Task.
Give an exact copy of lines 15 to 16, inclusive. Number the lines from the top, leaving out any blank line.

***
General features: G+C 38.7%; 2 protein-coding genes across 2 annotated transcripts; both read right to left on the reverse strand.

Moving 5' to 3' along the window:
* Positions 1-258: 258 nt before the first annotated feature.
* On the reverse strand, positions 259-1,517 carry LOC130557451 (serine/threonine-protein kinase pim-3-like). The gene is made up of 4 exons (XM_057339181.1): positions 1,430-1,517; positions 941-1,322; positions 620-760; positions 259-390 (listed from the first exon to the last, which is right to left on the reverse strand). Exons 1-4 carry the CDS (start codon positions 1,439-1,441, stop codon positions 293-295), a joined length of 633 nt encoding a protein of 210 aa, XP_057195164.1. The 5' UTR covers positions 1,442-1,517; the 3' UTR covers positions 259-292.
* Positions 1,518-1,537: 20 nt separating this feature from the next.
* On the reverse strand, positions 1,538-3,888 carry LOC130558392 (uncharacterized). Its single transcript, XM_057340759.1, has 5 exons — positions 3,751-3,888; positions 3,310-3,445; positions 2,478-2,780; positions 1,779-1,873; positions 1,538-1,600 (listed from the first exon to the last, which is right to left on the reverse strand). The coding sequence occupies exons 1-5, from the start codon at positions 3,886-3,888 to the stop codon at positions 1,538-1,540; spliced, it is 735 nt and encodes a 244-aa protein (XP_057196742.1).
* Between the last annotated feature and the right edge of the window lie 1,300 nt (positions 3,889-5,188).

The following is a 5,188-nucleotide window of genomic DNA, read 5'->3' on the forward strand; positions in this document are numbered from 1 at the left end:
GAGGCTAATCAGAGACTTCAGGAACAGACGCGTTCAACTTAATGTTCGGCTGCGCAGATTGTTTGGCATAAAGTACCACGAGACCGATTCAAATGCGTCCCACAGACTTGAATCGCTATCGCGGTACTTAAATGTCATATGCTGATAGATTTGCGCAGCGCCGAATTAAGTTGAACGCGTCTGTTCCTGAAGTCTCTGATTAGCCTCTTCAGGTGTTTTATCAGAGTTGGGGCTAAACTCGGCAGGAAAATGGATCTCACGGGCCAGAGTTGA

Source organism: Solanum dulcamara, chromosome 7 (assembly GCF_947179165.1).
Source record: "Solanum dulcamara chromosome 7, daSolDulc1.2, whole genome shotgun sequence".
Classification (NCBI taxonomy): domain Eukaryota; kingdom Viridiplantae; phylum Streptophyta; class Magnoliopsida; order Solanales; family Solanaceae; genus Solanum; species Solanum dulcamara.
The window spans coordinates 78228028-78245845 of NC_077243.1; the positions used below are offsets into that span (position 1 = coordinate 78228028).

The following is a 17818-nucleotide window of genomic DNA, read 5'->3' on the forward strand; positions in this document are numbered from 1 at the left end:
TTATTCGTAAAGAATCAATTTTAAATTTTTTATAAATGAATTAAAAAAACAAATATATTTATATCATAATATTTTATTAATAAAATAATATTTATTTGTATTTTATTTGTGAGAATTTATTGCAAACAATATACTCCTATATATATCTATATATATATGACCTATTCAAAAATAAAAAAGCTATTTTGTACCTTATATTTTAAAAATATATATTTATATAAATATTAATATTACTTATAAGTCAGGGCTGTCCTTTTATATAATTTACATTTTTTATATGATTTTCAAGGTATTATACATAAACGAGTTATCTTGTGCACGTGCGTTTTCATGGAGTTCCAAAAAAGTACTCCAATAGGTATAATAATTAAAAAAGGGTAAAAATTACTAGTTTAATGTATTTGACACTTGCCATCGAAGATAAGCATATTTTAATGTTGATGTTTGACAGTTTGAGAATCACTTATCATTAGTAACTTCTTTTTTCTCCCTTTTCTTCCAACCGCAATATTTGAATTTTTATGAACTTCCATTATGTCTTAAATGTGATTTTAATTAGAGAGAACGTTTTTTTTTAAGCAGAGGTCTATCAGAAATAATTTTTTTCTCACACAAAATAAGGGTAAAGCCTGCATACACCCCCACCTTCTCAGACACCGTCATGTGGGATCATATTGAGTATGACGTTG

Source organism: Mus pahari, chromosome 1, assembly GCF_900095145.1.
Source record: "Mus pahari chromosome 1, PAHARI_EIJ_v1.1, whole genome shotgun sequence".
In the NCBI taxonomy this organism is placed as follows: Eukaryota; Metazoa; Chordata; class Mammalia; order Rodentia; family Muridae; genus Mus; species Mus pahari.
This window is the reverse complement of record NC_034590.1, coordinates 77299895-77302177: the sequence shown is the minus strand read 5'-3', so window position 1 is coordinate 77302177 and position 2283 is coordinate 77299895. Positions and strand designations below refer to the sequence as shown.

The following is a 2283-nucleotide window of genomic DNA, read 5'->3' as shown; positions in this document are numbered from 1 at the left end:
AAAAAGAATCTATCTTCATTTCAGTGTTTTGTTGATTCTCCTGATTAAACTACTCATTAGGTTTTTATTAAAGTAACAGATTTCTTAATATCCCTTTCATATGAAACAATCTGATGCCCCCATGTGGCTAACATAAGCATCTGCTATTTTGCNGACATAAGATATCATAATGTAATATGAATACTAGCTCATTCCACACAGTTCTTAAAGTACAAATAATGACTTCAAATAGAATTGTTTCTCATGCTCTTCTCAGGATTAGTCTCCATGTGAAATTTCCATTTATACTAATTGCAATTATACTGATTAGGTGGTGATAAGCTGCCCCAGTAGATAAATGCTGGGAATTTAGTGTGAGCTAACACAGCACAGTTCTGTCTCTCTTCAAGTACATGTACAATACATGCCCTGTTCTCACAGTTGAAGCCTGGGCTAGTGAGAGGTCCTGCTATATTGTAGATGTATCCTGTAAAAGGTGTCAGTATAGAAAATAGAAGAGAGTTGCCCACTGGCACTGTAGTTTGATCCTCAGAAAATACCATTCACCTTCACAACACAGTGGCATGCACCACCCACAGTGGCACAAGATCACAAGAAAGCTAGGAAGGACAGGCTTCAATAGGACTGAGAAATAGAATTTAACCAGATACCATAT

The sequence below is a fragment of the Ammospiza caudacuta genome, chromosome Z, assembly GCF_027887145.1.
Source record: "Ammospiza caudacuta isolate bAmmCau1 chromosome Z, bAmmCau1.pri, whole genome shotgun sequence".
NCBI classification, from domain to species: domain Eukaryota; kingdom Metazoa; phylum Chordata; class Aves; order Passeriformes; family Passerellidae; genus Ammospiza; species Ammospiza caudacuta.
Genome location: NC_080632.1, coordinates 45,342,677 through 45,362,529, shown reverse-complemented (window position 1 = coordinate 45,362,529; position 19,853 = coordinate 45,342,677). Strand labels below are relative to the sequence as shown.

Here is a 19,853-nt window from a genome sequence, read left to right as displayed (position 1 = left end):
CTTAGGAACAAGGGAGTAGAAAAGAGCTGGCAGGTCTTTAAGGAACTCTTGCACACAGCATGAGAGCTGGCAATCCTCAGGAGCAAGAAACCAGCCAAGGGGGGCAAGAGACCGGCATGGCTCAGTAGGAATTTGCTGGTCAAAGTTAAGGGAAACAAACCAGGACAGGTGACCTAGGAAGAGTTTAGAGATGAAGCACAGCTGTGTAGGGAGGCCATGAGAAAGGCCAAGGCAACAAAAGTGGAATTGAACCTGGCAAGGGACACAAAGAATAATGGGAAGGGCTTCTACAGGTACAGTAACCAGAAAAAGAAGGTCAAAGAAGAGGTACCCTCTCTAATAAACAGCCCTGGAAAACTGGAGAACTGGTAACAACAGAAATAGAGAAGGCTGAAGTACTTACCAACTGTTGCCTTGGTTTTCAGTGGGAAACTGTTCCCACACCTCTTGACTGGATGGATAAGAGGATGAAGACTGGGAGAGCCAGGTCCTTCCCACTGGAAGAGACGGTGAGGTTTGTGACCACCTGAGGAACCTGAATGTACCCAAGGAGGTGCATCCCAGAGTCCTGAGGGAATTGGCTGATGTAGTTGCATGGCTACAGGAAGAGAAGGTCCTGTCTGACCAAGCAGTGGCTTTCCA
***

TTATTCGTAAAGAATCAATTTTAAATTTTTTATAAATGAATTAAAAAAACAAATATATTTATATCATAATATTTTATTAATAAAATAATATTTATTTGTATTTTATTTGTGAGAATTTATTGCAAACAATATACTCCTATATATATCTATATATATATGACCTATTCAAAAATAAAAAAGCTATTTTGTACCTTATATTTTAAAAATATATATTTATATAAATATTAATATTACTTATAAGTCAGGGCTGTCCTTTTATATAATTTACATTTTTTATATGATTTTCAAGGTATTATACATAAACGAGTTATCTTGTGCACGTGCGTTTTCATGGAGTTCCAAAAAAGTACTCCAATAGGTATAATAATTAAAAAAGGGTAAAAATTACTAGTTTAATGTATTTGACACTTGCCATCGAAGATAAGCATATTTTAATGTTGATGTTTGACAGTTTGAGAATCACTTATCATTAGTAACTTCTTTTTTCTCCCTTTTCTTCCAACCGCAATATTTGAATTTTTATGAACTTCCATTATGTCTTAAATGTGATTTTAATTAGAGAGAACGTTTTTTTTTAAGCAGAGGTCTATCAGAAATAATTTTTTTCTCACACAAAATAAGGGTAAAGCCTGCATACACCCCCACCTTCTCAGACACCGTCATGTGGGATCATATTGAGTATGACGTTG

Source organism: Mus pahari, chromosome 1, assembly GCF_900095145.1.